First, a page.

PubMed | Institute for Tropical Marine Ecology Inc. ITME
Type: | Journal: Revista de biologia tropical | Year: 2011

Seagrass beds are the largest organism-built marine habitat in Dominica, yet have only been surveyed since 2007. Standardized examinations along a depth gradient between 0 and 24 m, focusing on magnoliophyte species composition and benthic cover of shoots at 17 seagrass bed sites, were carried out between September 10 and December 7, 2008. The Cymodoceaceae Syringodium filiforme (Kuetzing 1860) and Halodule wrightii (Ascherson 1868), as well as the Hydrocharitaceae Halophila decipiens (Ostenfeld 1902), H. stipulacea (Fosskal & Ascherson 1867) and Thalassia testudinum (Banks ex Knig 1805) displayed distinct regional and horizontal distribution patterns. Syringodium filiforme is the islands dominant seagrass along the western and northern coasts, occurring at depths between 2 and 18 m and with a mean benthic cover ranging from 0.9-10% along the West coast. Along the North coast it grew between 0.2 and 1 m depth with a mean maximum benthic cover of 48.9%. Halodule wrightii grew along the North and West coasts, in depths between 1 and 14m in areas of recent and chronic disturbances. Its delicate morphology and sparse benthic cover (< 0.1%) did not constitute seagrass beds. Halophila decipiens grew along the deep, shallow and lateral margins of west coast S. filiforme beds and monospecifically in depths between 3 and 24m. Halophila stipulacea, an invasive species, was widespread along 45km of the West coast and was found in depths between 5 and 24m. Both Halophila species formed extensive beds at depths beyond the survey limit of 24m thus playing a potentially important role in the resettlement of shallow areas after storms. H. decipiens and H. stipulacea are currently the second and third most common seagrasses on the island respectively, despite their absence along the North coast. T. testudinum was confined to North coasts sheltered reef flats at depths Im or less with mean a benthic cover ranging from 2 to 76%. It grew monospecifically in the most turbulent and in the calmest locations, yet intermixed with S. filiforme in areas of moderate turbulence. Strong surge along the West coast (October 15-16, 2008), associated with Hurricane Omar, caused uprooting and burial of seagrass beds in varying degrees, in particular along the shallow margins between 2 and 10m depth. This event also demonstrated the dynamic nature of Dominicas shallow seagrass bed margins and the resistance level of individual beds to storm disturbances.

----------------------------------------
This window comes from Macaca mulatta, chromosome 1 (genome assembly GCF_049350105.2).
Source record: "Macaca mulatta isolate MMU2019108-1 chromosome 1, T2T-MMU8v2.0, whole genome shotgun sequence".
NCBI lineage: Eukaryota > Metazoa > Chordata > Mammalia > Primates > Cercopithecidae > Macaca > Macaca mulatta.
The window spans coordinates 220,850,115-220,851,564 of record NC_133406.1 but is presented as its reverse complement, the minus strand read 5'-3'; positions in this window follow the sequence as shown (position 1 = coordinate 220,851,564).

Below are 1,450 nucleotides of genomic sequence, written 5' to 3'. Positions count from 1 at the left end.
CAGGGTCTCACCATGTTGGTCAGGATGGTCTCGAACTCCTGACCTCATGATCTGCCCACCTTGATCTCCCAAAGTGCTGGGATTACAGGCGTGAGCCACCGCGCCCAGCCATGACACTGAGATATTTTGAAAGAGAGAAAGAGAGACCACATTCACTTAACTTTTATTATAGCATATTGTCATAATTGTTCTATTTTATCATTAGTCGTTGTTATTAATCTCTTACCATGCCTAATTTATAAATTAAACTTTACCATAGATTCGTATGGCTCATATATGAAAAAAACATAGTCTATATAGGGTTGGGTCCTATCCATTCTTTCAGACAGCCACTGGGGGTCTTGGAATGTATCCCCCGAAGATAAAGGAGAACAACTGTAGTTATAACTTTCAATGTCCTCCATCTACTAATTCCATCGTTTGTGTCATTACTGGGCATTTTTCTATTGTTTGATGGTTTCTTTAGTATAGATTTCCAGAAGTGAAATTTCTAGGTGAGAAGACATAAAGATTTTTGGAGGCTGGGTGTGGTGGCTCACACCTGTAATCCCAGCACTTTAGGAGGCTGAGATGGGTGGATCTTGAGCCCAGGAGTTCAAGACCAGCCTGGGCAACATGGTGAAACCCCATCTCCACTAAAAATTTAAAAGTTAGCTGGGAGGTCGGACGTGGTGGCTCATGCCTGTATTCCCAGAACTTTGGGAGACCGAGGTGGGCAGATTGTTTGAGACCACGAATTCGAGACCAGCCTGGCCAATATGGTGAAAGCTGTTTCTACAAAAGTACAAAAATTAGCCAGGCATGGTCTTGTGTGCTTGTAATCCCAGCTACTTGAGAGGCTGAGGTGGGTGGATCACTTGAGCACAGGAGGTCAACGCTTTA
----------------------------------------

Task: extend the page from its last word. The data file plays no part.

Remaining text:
PubMed | Institute for Tropical Marine Ecology Inc. ITME
Type: Journal Article | Journal: Revista de biologia tropical | Year: 2010

Surveys of benthic marine habitats encompassing 1814.7 ha and lining 90% of Dominicas shoreline were carried out to build the first composite picture of the distribution and size of the islands near-shore sublittoral habitats, and the epibenthic communities they harbor. Field survey sites covered areas ranging from 1425 to 29.6 ha, lining the shore in bands ranging between 50 and 250 m in width, in waters no deeper than 30 m. Thus a total of 755 ha of benthos were surveyed in October and November of 2007. The benthic habitat composition of an additional 1059.7 ha was inferred with the help of unpublished data and satellite imagery. Seagrass beds were the most widespread organism-built habitat type with 265 ha. Coral reefs covered 72.2 ha. Both of these habitats were predominantly established along the West and North coasts, which included the islands most habitat-diverse regions. Rocky environments (911.5 ha) dominated the East and South coast and together with sandy areas (566 ha) constituted 81% of the islands marine benthos. It is apparent that seagrass beds, which include four native and one invasive seagrass species, had not been surveyed as previous distribution reports could not be confirmed. Similarly, the benthic cover of Dominicas coral reefs is evidently far below the previously reported 7000 ha. Such discrepancies highlight the advantage of environmental assessments based on field surveys and systematic data compilation, particularly in cases like Dominica where a narrow island shelf stages marginal marine resources in spatial proximity to each other and human settlements. This study has demonstrated how low-tech field methods can be applied on an island-wide scale to build an inventory of marine resources in the form of habitat maps and data repositories publicly accessible for future use. In the absence of such efforts, the development of conservation measures and status reports will remain ill founded.